It’s time to talk about a legend. Bruce Lee was one of the first martial artists to train in multiple styles. His goal was to figure out what worked best from each art. He absorbed what was useful, discarded what was useless, and added what was uniquely his own.
Bruce Lee developed Jeet Kune Do for street fighting, but many of the techniques have proven highly effective in MMA.
The first is a technique that took a long time to catch on. But once it did, it proved highly effective.
Bruce Lee’s quick advance sidekick to the knee follows Lee’s principle of longest weapon to nearest target, and is used primarily by long range fighters like Conor McGregor, who want to keep the distance and dart in and out.
Speaking of kicks to the leg, the oblique kick was another of Bruce Lee’s favorites. Only becoming prominent within the last few years and used by the likes of Jon Jones, the oblique kick stops fighters as they come in and wears down their legs.
This kick was a staple a Savate, an old French kickboxing style Lee found valuable. Apparently, they used to compete with steel tips boots and therefor favored hitting with the toes, but in his book, the Toa of JKD, Bruce advises striking with your heel.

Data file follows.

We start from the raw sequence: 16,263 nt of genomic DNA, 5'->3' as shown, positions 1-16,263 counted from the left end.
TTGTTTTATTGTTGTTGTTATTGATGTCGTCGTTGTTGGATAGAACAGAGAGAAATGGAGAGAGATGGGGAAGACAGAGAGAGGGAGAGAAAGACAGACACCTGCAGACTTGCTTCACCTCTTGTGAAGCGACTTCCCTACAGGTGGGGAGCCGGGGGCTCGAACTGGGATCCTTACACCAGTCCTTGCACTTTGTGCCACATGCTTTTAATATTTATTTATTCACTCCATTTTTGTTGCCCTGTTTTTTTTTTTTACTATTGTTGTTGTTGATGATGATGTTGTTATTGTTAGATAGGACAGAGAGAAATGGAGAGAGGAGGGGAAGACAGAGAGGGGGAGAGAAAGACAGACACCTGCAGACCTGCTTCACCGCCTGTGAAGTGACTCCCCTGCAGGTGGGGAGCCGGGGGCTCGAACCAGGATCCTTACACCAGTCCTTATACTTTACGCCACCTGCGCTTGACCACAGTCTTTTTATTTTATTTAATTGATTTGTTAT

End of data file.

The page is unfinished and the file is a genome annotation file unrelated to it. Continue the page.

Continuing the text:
Next up is trapping. This is where you catch your opponent’s punch with a parry, and then hold his hand down as you strike with your other hand. This technique simultaneously takes away one of your opponents weapons and creates an opening for you.
Recently, Tony Furguson and Anderson Silva have been experimenting with this aspect of Wing Chun. Wing Chun was Lee’s original style, and while he discarded much of it, he found trapping to be highly useful. This technique is still in it infancy in MMA, so it will be really interesting to see if it’s further developed.
Last but not least, lets look at Bruce Lee’s approach to grappling. By the time he had passed, Bruce Lee had a thorough knowledge of grappling, but had yet to put his own unique spin on it. But hidden in the grappling section of Toa of Jeet Kune Do is the combination that would become the go to standard for most takedowns: The jab and shoot.
Almost causally drawn in, this technique would become the most used setup for wrestlers, and was mastered by the likes of GSP. He would use it to distract his opponents and raise their guard, giving them less of a chance of stifling his takedowns.
It would have been fascinating to see what Lee’s unique take on grappling developed into, but we can guess by his drawings that there would have been a lot of heel hooks, eye gauges, and strikes to the groin.
Lee knew that no one way or style could be right all of the time. But as it turns out, his style and his philosophy are still relevant to this day.
Until next time, this has been David Christian from the Modern Martial Artist, wishing you, happy training.